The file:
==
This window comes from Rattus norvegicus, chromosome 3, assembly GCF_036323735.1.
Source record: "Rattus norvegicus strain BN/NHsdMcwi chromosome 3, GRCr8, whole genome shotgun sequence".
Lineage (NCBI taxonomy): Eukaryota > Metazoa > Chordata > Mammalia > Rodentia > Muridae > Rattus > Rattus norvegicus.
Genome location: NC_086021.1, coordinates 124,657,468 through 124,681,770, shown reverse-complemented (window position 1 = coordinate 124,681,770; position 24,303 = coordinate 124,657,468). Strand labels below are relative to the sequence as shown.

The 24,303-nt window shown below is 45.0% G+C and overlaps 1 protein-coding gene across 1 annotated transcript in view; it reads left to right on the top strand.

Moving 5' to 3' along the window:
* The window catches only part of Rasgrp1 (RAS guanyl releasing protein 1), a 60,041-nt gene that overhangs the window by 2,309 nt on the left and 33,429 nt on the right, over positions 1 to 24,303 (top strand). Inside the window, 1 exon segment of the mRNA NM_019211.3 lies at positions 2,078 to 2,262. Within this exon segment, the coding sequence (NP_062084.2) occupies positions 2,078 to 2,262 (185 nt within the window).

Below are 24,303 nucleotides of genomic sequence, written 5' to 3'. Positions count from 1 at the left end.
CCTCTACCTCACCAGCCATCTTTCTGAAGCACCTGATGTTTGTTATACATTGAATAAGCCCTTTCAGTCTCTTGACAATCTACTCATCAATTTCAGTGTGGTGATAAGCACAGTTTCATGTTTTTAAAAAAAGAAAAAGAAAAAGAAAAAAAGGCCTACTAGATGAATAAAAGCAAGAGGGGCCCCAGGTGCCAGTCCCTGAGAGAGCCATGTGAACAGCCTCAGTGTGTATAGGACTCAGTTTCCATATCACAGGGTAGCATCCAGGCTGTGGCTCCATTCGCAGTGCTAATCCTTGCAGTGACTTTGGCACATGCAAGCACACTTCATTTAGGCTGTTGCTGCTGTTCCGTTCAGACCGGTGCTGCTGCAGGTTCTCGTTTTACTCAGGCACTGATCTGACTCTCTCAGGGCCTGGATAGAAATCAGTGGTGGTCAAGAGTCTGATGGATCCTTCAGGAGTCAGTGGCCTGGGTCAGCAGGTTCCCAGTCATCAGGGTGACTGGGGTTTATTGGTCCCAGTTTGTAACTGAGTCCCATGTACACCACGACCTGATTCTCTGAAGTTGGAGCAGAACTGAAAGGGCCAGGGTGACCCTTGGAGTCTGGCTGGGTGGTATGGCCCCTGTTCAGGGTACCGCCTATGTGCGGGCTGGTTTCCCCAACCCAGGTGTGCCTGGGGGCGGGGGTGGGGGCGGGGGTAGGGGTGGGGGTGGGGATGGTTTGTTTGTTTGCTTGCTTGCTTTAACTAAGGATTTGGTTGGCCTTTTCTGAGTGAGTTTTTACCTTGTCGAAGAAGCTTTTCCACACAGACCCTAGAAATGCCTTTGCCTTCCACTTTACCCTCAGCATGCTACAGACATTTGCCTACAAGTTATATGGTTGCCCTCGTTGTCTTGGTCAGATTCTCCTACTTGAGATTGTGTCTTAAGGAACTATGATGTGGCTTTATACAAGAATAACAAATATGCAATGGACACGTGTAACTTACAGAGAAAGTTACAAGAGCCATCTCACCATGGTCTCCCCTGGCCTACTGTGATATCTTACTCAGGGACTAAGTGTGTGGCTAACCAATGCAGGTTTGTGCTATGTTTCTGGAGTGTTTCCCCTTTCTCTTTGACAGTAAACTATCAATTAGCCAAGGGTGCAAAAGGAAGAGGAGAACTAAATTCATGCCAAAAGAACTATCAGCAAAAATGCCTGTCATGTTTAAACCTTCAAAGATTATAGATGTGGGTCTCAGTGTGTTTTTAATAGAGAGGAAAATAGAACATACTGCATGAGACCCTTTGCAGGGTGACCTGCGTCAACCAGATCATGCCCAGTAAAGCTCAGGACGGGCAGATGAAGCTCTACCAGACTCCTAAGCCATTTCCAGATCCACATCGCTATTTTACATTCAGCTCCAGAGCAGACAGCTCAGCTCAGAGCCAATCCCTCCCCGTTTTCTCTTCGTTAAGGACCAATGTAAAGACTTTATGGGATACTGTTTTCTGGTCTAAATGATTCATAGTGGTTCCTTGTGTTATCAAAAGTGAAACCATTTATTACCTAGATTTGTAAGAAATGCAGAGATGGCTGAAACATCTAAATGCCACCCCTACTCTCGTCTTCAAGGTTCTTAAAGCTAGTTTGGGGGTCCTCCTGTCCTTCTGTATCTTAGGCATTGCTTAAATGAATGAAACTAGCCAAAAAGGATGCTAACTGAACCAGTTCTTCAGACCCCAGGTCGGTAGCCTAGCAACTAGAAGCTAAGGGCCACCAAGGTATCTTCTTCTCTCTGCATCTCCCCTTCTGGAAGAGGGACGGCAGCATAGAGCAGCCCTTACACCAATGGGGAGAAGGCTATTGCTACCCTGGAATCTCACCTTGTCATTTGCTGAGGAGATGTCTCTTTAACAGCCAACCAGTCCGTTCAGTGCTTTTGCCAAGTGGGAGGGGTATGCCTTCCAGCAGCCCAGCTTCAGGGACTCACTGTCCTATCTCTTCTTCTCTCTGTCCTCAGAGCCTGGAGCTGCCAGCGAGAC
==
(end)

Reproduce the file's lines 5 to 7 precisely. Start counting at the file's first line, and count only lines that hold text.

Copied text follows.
The 24,303-nt window shown below is 45.0% G+C and overlaps 1 protein-coding gene across 1 annotated transcript in view; it reads left to right on the top strand.

Moving 5' to 3' along the window:
* The window catches only part of Rasgrp1 (RAS guanyl releasing protein 1), a 60,041-nt gene that overhangs the window by 2,309 nt on the left and 33,429 nt on the right, over positions 1 to 24,303 (top strand). Inside the window, 1 exon segment of the mRNA NM_019211.3 lies at positions 2,078 to 2,262. Within this exon segment, the coding sequence (NP_062084.2) occupies positions 2,078 to 2,262 (185 nt within the window).